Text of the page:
'Climate compatible' oil and gas? UK Government still thinks it's business as usual for fossil fuels – Dr Richard Dixon

Monday was the deadline for comments on UK Government proposals for an assessment scheme for new oil and gas development.

There are so many things wrong with the Climate Compatibility Checklist that it looks like it will simply be a tick-box exercise to say yes to anything the oil industry proposes.

Also on Monday, the latest Intergovernmental Panel on Climate Change (IPCC) report concluded that climate impacts are happening around the world more quickly and in more severe ways than previously predicted.

Perhaps not surprising since a recent United Nations’ report found that governments around the world plan to extract 57 per cent more oil and 71 per cent more gas by 2030 than the limits needed to keep climate change to 1.5C.

And the International Energy Agency stated last year that to limit global warming to 1.5C, there should be “no new oil and gas developments” anywhere in the world, and that oil and gas production must decline.

Denmark, France and Ireland have closed the door on new applications and 12 countries, plus California and Quebec, have signed up to the new Beyond Oil and Gas Alliance.

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Instead of heeding any of this international advice, the UK Government has come up with the wheeze of the Climate Compatibility Checklist, telling us that it will make sure any new oil and gas developments will only destroy the planet in a way that is consistent with the UK’s net-zero-by-2050 aim. How comforting.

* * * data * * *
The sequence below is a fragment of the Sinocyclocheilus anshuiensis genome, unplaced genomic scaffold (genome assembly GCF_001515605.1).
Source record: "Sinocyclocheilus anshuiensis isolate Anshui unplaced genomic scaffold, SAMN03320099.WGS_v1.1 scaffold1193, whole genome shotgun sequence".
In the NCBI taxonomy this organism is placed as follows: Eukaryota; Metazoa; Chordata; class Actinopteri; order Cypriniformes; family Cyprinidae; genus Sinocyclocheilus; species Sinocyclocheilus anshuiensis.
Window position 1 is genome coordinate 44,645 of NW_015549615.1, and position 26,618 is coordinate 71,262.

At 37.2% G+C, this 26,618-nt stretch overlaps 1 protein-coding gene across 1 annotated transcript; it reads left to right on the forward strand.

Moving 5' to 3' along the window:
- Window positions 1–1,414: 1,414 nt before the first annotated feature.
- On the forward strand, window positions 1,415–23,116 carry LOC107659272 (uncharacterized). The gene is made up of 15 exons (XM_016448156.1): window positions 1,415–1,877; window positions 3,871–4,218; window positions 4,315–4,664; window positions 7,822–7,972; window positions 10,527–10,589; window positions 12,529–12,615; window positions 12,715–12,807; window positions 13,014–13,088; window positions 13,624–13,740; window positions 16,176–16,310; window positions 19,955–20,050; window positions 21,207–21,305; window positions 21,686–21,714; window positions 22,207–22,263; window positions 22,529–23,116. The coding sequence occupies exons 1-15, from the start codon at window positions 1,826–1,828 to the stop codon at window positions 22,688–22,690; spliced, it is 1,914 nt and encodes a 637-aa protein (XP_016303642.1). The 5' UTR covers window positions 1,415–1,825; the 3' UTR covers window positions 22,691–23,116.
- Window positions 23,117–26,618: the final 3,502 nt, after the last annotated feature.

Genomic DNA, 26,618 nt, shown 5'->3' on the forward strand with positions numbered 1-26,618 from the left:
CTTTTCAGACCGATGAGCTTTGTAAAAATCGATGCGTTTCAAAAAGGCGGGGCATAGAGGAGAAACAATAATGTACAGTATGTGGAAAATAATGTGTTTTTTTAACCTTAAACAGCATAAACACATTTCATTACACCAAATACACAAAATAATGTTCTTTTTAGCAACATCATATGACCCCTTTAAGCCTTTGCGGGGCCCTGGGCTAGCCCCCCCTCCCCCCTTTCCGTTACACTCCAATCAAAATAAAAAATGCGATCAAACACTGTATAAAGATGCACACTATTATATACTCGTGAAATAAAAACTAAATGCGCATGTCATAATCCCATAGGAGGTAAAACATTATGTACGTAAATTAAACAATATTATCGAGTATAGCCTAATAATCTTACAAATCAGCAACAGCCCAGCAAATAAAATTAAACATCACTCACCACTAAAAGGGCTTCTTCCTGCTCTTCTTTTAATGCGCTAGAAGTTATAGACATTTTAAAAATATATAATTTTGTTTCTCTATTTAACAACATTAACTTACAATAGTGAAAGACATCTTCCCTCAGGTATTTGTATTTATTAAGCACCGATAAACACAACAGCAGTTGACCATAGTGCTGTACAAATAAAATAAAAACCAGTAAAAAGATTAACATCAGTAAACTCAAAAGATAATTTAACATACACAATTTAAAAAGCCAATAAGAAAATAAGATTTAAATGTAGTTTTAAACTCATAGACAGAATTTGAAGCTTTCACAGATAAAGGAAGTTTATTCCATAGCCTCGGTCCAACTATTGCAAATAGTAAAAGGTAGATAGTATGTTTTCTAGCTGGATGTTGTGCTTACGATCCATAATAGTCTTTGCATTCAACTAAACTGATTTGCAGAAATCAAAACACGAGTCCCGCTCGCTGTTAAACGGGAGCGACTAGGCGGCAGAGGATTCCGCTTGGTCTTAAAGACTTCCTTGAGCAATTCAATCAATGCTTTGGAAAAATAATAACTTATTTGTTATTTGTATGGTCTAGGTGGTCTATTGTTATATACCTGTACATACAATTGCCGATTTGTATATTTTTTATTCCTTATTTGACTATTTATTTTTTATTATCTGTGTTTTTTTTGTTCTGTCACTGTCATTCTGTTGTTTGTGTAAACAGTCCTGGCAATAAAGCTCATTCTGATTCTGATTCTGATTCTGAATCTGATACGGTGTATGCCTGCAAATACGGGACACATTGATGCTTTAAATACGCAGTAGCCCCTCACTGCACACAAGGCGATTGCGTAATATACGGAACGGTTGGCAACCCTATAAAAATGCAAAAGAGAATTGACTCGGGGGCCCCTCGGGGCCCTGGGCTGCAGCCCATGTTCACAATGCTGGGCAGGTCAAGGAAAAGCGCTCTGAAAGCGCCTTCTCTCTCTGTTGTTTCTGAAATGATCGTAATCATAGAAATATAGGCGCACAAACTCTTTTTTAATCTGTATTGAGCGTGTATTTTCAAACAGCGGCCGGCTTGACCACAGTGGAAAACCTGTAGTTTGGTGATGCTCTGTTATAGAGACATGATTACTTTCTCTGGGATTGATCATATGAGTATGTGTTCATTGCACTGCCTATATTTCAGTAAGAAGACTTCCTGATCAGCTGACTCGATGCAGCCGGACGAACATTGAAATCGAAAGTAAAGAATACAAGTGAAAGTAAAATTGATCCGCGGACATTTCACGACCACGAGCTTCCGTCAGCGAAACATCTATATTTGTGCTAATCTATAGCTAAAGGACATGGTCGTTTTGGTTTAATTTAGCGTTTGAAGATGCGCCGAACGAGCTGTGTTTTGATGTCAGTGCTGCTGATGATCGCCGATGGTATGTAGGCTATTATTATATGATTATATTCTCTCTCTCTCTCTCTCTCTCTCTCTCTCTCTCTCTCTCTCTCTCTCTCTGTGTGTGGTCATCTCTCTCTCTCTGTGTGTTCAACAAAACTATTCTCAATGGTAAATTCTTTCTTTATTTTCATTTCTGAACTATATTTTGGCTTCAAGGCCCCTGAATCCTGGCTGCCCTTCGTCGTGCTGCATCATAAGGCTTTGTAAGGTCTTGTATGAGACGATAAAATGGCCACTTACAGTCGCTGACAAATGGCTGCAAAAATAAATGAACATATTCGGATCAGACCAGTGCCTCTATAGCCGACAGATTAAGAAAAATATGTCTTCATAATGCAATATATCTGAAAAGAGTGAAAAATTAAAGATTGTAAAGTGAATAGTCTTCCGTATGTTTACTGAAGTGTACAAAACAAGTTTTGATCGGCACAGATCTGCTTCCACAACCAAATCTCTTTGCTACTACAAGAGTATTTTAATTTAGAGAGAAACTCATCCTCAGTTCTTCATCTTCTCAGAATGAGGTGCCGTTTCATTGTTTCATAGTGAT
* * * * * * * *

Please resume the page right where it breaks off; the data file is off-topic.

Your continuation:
The more greenhouses gases in the atmosphere, the warmer the world will get (Picture: Lukas Schulze/Getty Images)

One major problem is that it is only likely to apply to brand new applications, so it will not even cover the 46 schemes already in the pipeline, together unleashing a further 2.1 billion barrels of oil and gas, nearly half of the proven reserves remaining in UK waters.

The iconic Cambo proposal is on hold after massive public outrage last year, but this was a decision made by investors and industry, not a strategic choice made by government.

It is rumoured the UK Government is about to give the go-ahead to another six of these pipeline schemes. To their credit the Scottish Government has called for the checklist to apply to all schemes that have not started yet.

The official advisors on climate, the Committee on Climate Change, have sat on the fence somewhat but said clearly that there should be tighter limits on production and a presumption against new exploration for oil and gas.

They also said that the way out of repeated energy price crises is to invest in energy efficiency and more renewable energy generation, not more oil production.

Their submission makes no allowance for Scotland having more ambitious climate targets to meet, which mean an even more urgent need to transition away from oil and gas is required here.

Not a drop of oil nor a whiff of gas can be “climate compatible”, it is all making climate change worse. The only credible Climate Compatibility Checklist would be one that asks “is it a fossil fuel proposal?” and if the answer is yes, the checklist concludes “not allowed”.

The Climate Compatibility Checklist is a scam designed to enable business as usual. Even if it could be made to work in some way, it would be too little, too late.

Dr Richard Dixon is director of Friends of the Earth Scotland

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